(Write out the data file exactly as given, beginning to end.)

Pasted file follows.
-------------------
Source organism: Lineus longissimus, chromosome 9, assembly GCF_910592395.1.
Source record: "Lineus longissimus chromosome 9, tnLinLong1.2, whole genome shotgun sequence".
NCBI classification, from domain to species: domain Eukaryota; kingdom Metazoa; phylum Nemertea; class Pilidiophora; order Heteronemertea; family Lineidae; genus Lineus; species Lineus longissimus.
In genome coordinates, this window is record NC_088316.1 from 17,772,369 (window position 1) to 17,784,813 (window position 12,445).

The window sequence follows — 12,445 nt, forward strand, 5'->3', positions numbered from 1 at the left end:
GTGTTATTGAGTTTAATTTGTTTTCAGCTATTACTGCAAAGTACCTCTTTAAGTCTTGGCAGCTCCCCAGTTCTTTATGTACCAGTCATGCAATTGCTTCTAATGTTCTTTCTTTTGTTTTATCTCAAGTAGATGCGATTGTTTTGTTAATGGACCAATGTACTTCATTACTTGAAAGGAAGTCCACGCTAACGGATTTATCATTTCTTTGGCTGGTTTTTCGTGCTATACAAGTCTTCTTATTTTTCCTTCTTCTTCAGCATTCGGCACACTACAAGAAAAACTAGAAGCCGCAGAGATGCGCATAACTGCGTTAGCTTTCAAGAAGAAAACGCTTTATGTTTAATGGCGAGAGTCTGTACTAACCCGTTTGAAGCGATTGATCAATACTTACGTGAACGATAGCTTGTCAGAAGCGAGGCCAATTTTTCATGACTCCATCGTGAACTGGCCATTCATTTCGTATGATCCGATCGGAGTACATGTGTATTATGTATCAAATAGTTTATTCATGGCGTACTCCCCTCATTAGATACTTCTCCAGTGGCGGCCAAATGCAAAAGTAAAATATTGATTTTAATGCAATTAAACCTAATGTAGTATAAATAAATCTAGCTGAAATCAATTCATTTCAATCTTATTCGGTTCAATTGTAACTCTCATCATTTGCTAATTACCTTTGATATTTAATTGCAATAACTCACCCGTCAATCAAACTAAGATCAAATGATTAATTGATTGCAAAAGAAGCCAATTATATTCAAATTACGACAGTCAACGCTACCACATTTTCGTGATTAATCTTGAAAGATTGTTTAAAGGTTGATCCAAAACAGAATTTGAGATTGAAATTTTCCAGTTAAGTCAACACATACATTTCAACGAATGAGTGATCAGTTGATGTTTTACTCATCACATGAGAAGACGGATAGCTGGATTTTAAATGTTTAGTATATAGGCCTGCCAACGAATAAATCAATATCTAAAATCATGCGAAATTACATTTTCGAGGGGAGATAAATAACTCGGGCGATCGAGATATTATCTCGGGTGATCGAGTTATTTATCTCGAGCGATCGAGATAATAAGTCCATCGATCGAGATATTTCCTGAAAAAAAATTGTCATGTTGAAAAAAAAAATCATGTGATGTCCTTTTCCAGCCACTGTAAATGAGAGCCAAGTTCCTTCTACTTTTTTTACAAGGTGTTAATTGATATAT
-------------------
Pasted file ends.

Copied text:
Source organism: Lineus longissimus, chromosome 9, assembly GCF_910592395.1.
Source record: "Lineus longissimus chromosome 9, tnLinLong1.2, whole genome shotgun sequence".
NCBI classification, from domain to species: domain Eukaryota; kingdom Metazoa; phylum Nemertea; class Pilidiophora; order Heteronemertea; family Lineidae; genus Lineus; species Lineus longissimus.
In genome coordinates, this window is record NC_088316.1 from 17,772,369 (window position 1) to 17,784,813 (window position 12,445).

The window sequence follows — 12,445 nt, forward strand, 5'->3', positions numbered from 1 at the left end:
GTGTTATTGAGTTTAATTTGTTTTCAGCTATTACTGCAAAGTACCTCTTTAAGTCTTGGCAGCTCCCCAGTTCTTTATGTACCAGTCATGCAATTGCTTCTAATGTTCTTTCTTTTGTTTTATCTCAAGTAGATGCGATTGTTTTGTTAATGGACCAATGTACTTCATTACTTGAAAGGAAGTCCACGCTAACGGATTTATCATTTCTTTGGCTGGTTTTTCGTGCTATACAAGTCTTCTTATTTTTCCTTCTTCTTCAGCATTCGGCACACTACAAGAAAAACTAGAAGCCGCAGAGATGCGCATAACTGCGTTAGCTTTCAAGAAGAAAACGCTTTATGTTTAATGGCGAGAGTCTGTACTAACCCGTTTGAAGCGATTGATCAATACTTACGTGAACGATAGCTTGTCAGAAGCGAGGCCAATTTTTCATGACTCCATCGTGAACTGGCCATTCATTTCGTATGATCCGATCGGAGTACATGTGTATTATGTATCAAATAGTTTATTCATGGCGTACTCCCCTCATTAGATACTTCTCCAGTGGCGGCCAAATGCAAAAGTAAAATATTGATTTTAATGCAATTAAACCTAATGTAGTATAAATAAATCTAGCTGAAATCAATTCATTTCAATCTTATTCGGTTCAATTGTAACTCTCATCATTTGCTAATTACCTTTGATATTTAATTGCAATAACTCACCCGTCAATCAAACTAAGATCAAATGATTAATTGATTGCAAAAGAAGCCAATTATATTCAAATTACGACAGTCAACGCTACCACATTTTCGTGATTAATCTTGAAAGATTGTTTAAAGGTTGATCCAAAACAGAATTTGAGATTGAAATTTTCCAGTTAAGTCAACACATACATTTCAACGAATGAGTGATCAGTTGATGTTTTACTCATCACATGAGAAGACGGATAGCTGGATTTTAAATGTTTAGTATATAGGCCTGCCAACGAATAAATCAATATCTAAAATCATGCGAAATTACATTTTCGAGGGGAGATAAATAACTCGGGCGATCGAGATATTATCTCGGGTGATCGAGTTATTTATCTCGAGCGATCGAGATAATAAGTCCATCGATCGAGATATTTCCTGAAAAAAAATTGTCATGTTGAAAAAAAAAATCATGTGATGTCCTTTTCCAGCCACTGTAAATGAGAGCCAAGTTCCTTCTACTTTTTTTACAAGGTGTTAATTGATATAT